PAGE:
17 January 2012
Investigate the latest improvement fad
The term 'fad' is applied correctly to those activities or ideas that enjoy a short-lived popularity. Fads are not good because their negative impact is cumulative.
Each failed initiative raises the bar above which future improvement processes must rise to deliver lasting improvement. However, just because an approach has been around for a long time doesn't mean that it is effective. For example, for around 2,000 years blood-letting was a common medical practice for many ailments. Even once medical diagnosis showed blood-letting to be ineffective for all but very specific conditions, it was still used despite the evidence that it increased the risk of infection and extended the healing cycle.
Just as there are new continuous improvement fads, there are also continuous improvement ideas which have similar characteristics to blood-letting – monetary motivators, for example.
Evidence from a recent McKinsey study shows that not only is money the most expensive motivator, in fact it's the non-financial motivators (such as praise from bosses or an opportunity to get involved in important projects) that play a critical role in engaging employees to deliver corporate goals. What's more, non-financial motivators make people feel more valued – which is priceless. In the words of the song, 'Money can't buy you love' (or loyalty).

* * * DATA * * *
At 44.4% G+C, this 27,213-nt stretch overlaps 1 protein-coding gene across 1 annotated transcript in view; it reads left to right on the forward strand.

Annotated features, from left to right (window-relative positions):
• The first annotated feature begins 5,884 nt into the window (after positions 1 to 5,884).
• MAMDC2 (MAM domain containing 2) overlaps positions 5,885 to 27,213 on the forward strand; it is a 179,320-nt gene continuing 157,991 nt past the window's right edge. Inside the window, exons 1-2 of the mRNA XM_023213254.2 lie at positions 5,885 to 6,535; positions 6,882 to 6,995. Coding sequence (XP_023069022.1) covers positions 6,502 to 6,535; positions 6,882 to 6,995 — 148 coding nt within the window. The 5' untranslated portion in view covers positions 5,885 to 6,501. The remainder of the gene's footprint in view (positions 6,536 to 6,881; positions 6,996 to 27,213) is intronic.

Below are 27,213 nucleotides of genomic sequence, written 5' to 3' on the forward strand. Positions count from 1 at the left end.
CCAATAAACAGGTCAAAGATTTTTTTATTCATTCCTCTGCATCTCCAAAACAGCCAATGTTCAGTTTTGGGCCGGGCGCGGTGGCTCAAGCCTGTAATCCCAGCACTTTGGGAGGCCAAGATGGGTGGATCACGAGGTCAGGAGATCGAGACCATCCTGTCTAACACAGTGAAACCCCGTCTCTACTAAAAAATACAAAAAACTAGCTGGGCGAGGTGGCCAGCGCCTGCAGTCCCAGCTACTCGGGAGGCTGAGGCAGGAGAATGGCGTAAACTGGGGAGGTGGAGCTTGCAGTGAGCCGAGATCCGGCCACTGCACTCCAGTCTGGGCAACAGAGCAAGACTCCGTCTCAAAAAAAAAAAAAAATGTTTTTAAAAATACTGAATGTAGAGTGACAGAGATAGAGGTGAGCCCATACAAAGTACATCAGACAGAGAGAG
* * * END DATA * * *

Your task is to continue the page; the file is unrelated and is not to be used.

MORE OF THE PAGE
One of the reasons why managers turn to such simplistic 'transactional' solutions (financial incentives, training and IT systems), when what they really need are transformational solutions (engagement, skill development and collaboration), is their lack of detailed understanding of the frontline reality in their organisation. If all decision-makers experienced frontline reality first hand – like the executives who appeared on TV programme 'Back to the Floor' – they would see that the road blocks to engagement are usually caused by inconsistent or incomplete management practices. Interestingly, the latest improvement 'fads' include Management Standard Work and revisiting the TWI (Training Within Industry) concepts which proved so successful in improving manufacturing productivity during WWII. Both of these focus on improving the way managers manage – a fad worthy of further investigation.
Dennis McCarthy, director, DAK Consulting
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